“It’s fun to have different challenges. The big table one, ‘Table, Toricella’, I thought how am I going to paint this thing? I can barely fit the canvas in the kitchen, it’s 2 meters long, there’s no place to back up. I had to set the canvas on a chair which meant I could only see half the canvas at a time because the table was blocking it from my vantage point. I had to make up the perspective because I was too close to it. I wanted each of the objects to have their own perspective, I didn’t want to force it, for the object in front to be enormous, so I downplayed the perspective to get the right feeling from it, that was the fun part, the interesting part. That is always my idea when I’m painting still life. Initially, I wanted the table to be slanted. Usually, my still life has that slant, it’s more casual, it’s more how you see the world, you’re almost never perpendicular to a horizontal surface, you have to be right there, dead on zero to see it that way so I always put a bit of slant in, but that one I wanted to make it straight across. I think about the overall color scheme, I start reinforcing that color scheme a bit, I usually try to find three colors for a painting, maybe four.”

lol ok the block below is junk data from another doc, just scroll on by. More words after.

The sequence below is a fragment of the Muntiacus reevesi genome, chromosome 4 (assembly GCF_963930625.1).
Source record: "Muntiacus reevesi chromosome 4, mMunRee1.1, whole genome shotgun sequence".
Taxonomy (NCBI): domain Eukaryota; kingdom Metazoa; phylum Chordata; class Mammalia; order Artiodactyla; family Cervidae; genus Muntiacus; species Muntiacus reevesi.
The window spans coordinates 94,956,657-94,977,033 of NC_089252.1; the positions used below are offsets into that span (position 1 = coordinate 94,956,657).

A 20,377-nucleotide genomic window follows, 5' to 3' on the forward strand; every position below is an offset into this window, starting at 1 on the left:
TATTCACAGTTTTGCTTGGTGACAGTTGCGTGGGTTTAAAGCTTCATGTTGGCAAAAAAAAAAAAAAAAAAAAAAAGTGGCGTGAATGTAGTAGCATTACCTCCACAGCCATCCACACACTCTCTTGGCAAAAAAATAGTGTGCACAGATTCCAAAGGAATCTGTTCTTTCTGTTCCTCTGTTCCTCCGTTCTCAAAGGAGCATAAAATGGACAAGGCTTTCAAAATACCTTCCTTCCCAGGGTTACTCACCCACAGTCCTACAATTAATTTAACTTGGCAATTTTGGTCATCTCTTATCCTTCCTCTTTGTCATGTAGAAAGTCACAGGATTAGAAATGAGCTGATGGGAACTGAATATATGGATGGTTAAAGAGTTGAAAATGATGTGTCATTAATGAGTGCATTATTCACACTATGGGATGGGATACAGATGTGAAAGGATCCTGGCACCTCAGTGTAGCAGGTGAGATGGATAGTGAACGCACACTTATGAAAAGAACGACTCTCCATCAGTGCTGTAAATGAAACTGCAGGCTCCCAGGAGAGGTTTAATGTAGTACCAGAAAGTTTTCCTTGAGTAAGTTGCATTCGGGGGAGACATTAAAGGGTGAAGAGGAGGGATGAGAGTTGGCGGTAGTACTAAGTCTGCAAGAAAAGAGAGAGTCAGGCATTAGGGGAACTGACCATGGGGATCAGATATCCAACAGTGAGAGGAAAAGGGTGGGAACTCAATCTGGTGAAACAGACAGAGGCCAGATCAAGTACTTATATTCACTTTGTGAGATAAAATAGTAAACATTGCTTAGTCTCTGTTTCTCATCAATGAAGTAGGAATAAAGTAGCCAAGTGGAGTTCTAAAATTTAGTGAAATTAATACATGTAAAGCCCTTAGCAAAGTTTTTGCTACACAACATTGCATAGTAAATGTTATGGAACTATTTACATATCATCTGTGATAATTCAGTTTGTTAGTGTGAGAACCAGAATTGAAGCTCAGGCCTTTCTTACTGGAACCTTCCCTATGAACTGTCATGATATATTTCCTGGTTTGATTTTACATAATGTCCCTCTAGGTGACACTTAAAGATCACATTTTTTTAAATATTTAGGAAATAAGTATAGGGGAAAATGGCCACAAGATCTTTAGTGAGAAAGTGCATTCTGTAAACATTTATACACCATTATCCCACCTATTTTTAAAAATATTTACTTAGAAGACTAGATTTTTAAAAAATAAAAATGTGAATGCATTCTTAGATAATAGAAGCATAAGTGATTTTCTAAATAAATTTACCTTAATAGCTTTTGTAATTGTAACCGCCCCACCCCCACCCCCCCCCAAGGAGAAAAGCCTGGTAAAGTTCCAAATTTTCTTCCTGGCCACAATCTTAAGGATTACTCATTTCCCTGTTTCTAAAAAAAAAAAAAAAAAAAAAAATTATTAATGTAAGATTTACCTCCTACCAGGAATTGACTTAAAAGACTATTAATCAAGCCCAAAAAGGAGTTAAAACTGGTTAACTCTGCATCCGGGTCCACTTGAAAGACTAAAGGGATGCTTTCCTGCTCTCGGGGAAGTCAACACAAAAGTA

What is next?
“I have my goals I’m slowly working towards. Maybe I’ll get to some of them before I die. There are paintings that I want to do and to continue to improve. That’s what’s next for me. My goal was always to do paintings of people and then bigger paintings and something along the lines of Arkady Plastov. I would love to do that. I’m slowly working my way there. For a while I thought I needed to study anatomy before I did that, so I did. There was always something else, another skill I wanted to work on, but it’s taken me a long time.”
What is the role of oil painting today?
“It’s something you decorate your house with or something people feel. It’s fun to look at. That’s the role it plays. If I go to a museum or look at paintings in a book, I just like to look at them. It’s like music for the eyes instead of the ears. Visual poetry. Something that people like. Some people are attracted to things because of a nostalgic aspect, it reminds them of a place they used to live or a place they like. The painting I do is something I like to paint, and I need to do it, and it serves that function, then hopefully someone wants to buy it and they can enjoy it. Enjoy looking at it from time to time.”